If I had been successful with teaching critical thinking before this lesson, it was because of what I call the “bubble strategy” for training green employees. It’s not a new idea and I never really planned it; instead, it kind of happened out of trial and error. It’s the idea of letting an individual free in a controlled environment to learn and progress at their own pace while they build experience for later reference. It’s similar to teaching a child to ride a bike by taking them to a park or lazy cul-de-sac and outfitting them with the right protective gear. They can and will likely fail, but the key is that they fail within the bubble, and as they progress, the bubble gets bigger. I’ve found that a trainer will gain more trust and respect from the trainee, and vice versa, from the innate trust and respect required to implement this kind of learning.

It’s the idea of letting an individual free in a controlled environment to learn and progress at their own pace while they build experience for later reference. It’s similar to teaching a child to ride a bike by taking them to a park or lazy cul-de-sac and outfitting them with the right protective gear. They can and will likely fail, but the key is that they fail within the bubble, and as they progress, the bubble gets bigger.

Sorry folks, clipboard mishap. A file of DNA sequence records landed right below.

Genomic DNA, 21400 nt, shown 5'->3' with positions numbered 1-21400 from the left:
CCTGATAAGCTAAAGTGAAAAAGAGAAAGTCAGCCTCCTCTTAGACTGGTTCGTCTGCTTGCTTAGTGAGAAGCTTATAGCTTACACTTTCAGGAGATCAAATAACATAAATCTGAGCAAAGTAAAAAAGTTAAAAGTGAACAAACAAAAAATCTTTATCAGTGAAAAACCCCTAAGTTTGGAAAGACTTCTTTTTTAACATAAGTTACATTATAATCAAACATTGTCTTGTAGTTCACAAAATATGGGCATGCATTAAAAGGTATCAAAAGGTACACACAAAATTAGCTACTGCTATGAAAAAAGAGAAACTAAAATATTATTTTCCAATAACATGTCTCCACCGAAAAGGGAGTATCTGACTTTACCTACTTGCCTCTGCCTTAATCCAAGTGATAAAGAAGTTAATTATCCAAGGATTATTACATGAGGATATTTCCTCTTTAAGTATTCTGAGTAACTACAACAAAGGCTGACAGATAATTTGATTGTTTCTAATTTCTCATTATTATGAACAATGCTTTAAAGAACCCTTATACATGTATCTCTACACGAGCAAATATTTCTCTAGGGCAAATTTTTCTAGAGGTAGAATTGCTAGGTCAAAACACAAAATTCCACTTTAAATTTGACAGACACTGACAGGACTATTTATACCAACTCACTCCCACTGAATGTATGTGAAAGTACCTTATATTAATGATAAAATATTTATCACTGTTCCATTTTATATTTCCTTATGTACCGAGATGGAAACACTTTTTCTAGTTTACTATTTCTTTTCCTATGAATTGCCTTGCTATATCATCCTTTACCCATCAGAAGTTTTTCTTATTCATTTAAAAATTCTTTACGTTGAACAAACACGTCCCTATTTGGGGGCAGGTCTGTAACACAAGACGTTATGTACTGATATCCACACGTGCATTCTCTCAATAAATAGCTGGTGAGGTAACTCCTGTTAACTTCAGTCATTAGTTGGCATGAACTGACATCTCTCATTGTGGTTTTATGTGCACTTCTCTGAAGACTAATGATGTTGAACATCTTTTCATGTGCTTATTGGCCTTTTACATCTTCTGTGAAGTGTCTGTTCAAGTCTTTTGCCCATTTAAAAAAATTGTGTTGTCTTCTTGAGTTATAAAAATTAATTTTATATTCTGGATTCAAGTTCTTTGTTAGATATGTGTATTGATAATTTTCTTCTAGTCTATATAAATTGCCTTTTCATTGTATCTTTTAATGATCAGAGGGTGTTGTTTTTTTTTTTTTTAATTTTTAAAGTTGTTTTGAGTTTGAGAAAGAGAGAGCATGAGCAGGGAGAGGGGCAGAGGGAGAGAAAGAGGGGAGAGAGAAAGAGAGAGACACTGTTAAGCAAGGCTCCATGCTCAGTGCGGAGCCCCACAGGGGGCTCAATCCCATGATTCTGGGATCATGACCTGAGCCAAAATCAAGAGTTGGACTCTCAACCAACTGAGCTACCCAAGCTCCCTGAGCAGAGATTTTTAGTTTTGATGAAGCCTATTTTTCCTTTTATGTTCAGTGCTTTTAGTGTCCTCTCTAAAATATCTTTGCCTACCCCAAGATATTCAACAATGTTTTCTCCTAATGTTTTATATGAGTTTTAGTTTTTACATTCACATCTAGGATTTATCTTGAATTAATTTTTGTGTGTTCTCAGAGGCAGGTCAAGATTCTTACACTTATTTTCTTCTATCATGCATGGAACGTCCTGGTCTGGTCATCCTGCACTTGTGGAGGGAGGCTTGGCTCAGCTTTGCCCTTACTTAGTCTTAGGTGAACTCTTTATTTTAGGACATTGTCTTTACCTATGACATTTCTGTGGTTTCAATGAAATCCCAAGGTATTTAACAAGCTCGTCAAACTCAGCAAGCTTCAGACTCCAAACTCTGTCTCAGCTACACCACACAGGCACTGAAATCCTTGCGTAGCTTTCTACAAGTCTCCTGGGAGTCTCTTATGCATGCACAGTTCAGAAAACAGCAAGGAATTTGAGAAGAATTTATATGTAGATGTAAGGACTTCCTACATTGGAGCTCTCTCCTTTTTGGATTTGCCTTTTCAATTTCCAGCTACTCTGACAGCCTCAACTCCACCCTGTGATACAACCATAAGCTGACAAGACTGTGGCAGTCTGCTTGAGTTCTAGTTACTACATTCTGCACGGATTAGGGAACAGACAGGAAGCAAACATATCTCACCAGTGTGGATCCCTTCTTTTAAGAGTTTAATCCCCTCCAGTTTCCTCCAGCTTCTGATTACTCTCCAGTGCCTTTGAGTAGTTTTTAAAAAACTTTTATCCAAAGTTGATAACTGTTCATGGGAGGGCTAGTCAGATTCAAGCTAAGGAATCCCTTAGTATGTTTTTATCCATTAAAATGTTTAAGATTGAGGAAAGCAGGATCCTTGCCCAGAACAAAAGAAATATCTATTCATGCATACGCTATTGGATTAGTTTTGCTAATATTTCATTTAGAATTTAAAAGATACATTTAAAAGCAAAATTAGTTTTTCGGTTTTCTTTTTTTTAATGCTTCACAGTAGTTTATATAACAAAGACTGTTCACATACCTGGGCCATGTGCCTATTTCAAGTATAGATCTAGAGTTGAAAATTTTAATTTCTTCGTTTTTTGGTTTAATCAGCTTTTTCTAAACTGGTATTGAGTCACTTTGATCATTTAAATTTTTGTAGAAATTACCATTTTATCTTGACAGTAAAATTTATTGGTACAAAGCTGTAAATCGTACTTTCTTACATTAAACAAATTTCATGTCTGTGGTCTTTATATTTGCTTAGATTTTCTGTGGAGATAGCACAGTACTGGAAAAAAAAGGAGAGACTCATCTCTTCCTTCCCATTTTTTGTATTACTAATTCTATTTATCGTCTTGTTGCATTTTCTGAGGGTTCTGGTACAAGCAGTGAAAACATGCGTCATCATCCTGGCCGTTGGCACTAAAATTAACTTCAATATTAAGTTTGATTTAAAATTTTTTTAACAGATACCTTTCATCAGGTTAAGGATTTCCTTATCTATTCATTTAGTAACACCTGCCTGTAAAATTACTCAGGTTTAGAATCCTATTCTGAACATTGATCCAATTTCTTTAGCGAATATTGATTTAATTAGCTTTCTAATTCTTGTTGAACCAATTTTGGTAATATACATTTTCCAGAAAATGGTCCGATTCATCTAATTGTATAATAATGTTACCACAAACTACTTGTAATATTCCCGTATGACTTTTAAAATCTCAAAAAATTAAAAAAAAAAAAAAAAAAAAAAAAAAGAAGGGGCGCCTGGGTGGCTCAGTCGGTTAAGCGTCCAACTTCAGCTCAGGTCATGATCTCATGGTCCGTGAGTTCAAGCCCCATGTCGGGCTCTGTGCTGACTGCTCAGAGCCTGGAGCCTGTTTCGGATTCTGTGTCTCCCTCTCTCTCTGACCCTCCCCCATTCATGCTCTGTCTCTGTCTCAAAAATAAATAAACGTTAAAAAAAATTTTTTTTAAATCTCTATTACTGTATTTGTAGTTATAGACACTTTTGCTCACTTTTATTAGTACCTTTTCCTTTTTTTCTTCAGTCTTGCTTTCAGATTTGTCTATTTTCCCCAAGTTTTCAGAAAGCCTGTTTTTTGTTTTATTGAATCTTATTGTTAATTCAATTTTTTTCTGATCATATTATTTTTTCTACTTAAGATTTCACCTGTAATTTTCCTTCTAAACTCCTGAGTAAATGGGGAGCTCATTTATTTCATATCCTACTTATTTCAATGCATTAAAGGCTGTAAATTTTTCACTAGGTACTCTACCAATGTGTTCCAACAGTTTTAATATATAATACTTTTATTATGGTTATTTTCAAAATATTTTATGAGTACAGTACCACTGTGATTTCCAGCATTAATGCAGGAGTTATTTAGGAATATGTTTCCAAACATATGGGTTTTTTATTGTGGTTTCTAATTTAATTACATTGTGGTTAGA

Teaching happens before sending them into the bubble, learning happens on their own while they are performing and everything gets tuned and cemented with a post-work followup. In order for this strategy to work, the worker has to have critical-thinking skills; the experience is simply to compile reference for other lessons. I have failed with this strategy because I assigned blame to a weak performer as being lazy, incompetent or reckless when I should have been accountable to my inability to teach or motivate them. That’s critical thinking.